- September 29, 2022 -
By Lisa Murray-Roselli
The gold-silver ratio is the relationship between the price of gold and silver, expressed as the number of ounces of silver required to equal the value of one ounce of gold. As of this writing, the ratio is 85.6:1. The ratio tends to be a reliable barometer for global economic, social, and political stability and, therefore, a valuable tool for investors.
This ratio is the oldest, continuously tracked exchange rate in history. In the beginning, it was set by governments for monetary stability, but since the middle of the 20th century and the abandonment of the gold standard, it has fluctuated with the market.
The earliest record of a standard gold-silver ratio comes from Menes, the first king of ancient Egypt, who set the ratio at 2.5:1 in 3200 BCE. Following that, there are records from ancient Rome, where the ratio was set at 8:1 in 210 BCE and by Julius Caesar at 11.5:1 in 46 BCE. In the Common Era, records show the ratio at 14.2:1 in 1305, 12:1 in the 1450s, and finally 15:1 as the US government fixed the rate of exchange with the Coinage Act of 1792.
Throughout the 20th century, there was greater volatility in the ratio. President Roosevelt set the price of gold at $35/ounce in 1934 and the ratio climbed to 98:1 in 1939. After the post-WWII Breton Woods Agreement of 1944, which fixed foreign exchange rates to the price of gold, the ratio declined. As the gold standard was cast aside in the 1960s and 1970s, it declined further, to about 16:1.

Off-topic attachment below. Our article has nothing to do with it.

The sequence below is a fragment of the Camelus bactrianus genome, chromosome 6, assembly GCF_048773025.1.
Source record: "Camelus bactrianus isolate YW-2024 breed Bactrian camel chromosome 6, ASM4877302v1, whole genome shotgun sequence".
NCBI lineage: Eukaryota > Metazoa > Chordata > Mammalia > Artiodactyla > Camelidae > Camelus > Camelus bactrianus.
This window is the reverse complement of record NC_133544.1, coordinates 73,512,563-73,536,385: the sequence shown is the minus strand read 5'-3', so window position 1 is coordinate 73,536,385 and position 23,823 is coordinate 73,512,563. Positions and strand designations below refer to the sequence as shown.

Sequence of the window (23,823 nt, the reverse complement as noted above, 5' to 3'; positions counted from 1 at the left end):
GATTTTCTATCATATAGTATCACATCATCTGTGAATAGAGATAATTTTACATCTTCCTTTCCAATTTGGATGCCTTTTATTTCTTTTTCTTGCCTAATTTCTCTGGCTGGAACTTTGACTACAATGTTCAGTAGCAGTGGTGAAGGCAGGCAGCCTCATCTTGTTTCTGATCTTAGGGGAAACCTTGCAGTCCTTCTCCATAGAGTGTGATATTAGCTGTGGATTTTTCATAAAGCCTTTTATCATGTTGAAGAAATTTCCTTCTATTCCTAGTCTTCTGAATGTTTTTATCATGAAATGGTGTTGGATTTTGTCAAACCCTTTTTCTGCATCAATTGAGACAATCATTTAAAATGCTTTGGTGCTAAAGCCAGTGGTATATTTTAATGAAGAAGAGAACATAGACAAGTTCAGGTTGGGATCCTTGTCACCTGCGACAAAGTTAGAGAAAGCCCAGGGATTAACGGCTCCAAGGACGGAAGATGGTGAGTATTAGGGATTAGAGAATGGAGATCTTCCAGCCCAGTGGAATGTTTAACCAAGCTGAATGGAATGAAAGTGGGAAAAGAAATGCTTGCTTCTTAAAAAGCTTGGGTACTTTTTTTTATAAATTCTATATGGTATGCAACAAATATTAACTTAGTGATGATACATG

The 1980s and early 1990s, however, brought a sharp rise in the ratio, peaking at 100:1 in 1991. Just before that peak, silver prices had declined, Iraq invaded Kuwait (driving up the price of oil and destabilizing global politics), and consumer confidence dropped as a recession pummeled the economy. With subsequent economic and political stabilization, the ratio once again decreased—from 1998-2018, the average ratio was 60:1. And then came the pandemic. The SARS-CoV-2 onslaught disrupted nearly every industry one can name, including precious metals.
In April of 2020, the gold-silver ratio reached a historic zenith of 125:1. Everything everywhere was topsy-turvy, and investors latched onto their go-to safety net: gold. Prices shot up for gold but not for silver, creating this enormous chasm. As the economy began to steady and society was better able to handle the pandemic, the ratio also steadied, once again proving that it acts as a barometer of economic, social, and political stability.
The gold-silver ratio generally expands during the most difficult days of an economic crisis or leading up to a significant correction in equity markets. During an economic downturn, gold is favored by investors, driving up prices. A high ratio can also be a harbinger for turbulent times ahead. In addition to the 1991 and 2020 aberrations, spikes happened leading up to the Black Monday stock market crash in 1987 and in 2018 when silver prices fell, partly owing to a weakness in industrial base metals—more than half of silver production is for industrial use. The ratio hit an extraordinarily low in 2011 when silver prices were at record highs of nearly $50/ounce, driving the ratio to 34.7:1. The economy was emerging from aa financial crisis and a strengthening solar power industry caused a surge in demand for silver, which would be used in PV solar cells.